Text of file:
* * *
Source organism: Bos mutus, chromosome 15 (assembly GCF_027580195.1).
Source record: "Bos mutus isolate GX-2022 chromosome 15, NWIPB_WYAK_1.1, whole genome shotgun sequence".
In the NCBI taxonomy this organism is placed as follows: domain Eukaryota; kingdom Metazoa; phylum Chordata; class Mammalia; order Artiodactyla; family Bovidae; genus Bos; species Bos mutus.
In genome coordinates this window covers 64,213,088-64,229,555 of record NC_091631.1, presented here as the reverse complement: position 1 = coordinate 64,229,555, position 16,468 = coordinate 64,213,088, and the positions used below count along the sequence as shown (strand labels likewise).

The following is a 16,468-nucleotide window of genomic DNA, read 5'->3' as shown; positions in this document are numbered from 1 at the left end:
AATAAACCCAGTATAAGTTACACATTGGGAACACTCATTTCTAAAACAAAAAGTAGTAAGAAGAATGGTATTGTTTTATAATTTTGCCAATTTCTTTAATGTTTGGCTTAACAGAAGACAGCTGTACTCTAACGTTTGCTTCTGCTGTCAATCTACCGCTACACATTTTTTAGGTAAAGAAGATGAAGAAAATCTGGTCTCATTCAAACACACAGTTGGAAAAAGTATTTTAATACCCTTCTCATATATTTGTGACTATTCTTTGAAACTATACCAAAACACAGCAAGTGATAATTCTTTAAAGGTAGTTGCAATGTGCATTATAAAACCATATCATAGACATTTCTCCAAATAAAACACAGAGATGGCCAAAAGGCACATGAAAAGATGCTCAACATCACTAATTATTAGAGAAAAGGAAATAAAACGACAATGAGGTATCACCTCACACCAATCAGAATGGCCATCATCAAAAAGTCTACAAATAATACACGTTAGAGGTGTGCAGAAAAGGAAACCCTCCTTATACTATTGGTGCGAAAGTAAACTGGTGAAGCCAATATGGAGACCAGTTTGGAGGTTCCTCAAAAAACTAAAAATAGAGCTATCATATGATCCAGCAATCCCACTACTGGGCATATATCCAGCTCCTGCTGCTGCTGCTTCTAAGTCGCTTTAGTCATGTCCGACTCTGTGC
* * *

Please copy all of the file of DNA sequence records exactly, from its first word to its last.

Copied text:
Source organism: Bos mutus, chromosome 15 (assembly GCF_027580195.1).
Source record: "Bos mutus isolate GX-2022 chromosome 15, NWIPB_WYAK_1.1, whole genome shotgun sequence".
In the NCBI taxonomy this organism is placed as follows: domain Eukaryota; kingdom Metazoa; phylum Chordata; class Mammalia; order Artiodactyla; family Bovidae; genus Bos; species Bos mutus.
In genome coordinates this window covers 64,213,088-64,229,555 of record NC_091631.1, presented here as the reverse complement: position 1 = coordinate 64,229,555, position 16,468 = coordinate 64,213,088, and the positions used below count along the sequence as shown (strand labels likewise).

The following is a 16,468-nucleotide window of genomic DNA, read 5'->3' as shown; positions in this document are numbered from 1 at the left end:
AATAAACCCAGTATAAGTTACACATTGGGAACACTCATTTCTAAAACAAAAAGTAGTAAGAAGAATGGTATTGTTTTATAATTTTGCCAATTTCTTTAATGTTTGGCTTAACAGAAGACAGCTGTACTCTAACGTTTGCTTCTGCTGTCAATCTACCGCTACACATTTTTTAGGTAAAGAAGATGAAGAAAATCTGGTCTCATTCAAACACACAGTTGGAAAAAGTATTTTAATACCCTTCTCATATATTTGTGACTATTCTTTGAAACTATACCAAAACACAGCAAGTGATAATTCTTTAAAGGTAGTTGCAATGTGCATTATAAAACCATATCATAGACATTTCTCCAAATAAAACACAGAGATGGCCAAAAGGCACATGAAAAGATGCTCAACATCACTAATTATTAGAGAAAAGGAAATAAAACGACAATGAGGTATCACCTCACACCAATCAGAATGGCCATCATCAAAAAGTCTACAAATAATACACGTTAGAGGTGTGCAGAAAAGGAAACCCTCCTTATACTATTGGTGCGAAAGTAAACTGGTGAAGCCAATATGGAGACCAGTTTGGAGGTTCCTCAAAAAACTAAAAATAGAGCTATCATATGATCCAGCAATCCCACTACTGGGCATATATCCAGCTCCTGCTGCTGCTGCTTCTAAGTCGCTTTAGTCATGTCCGACTCTGTGC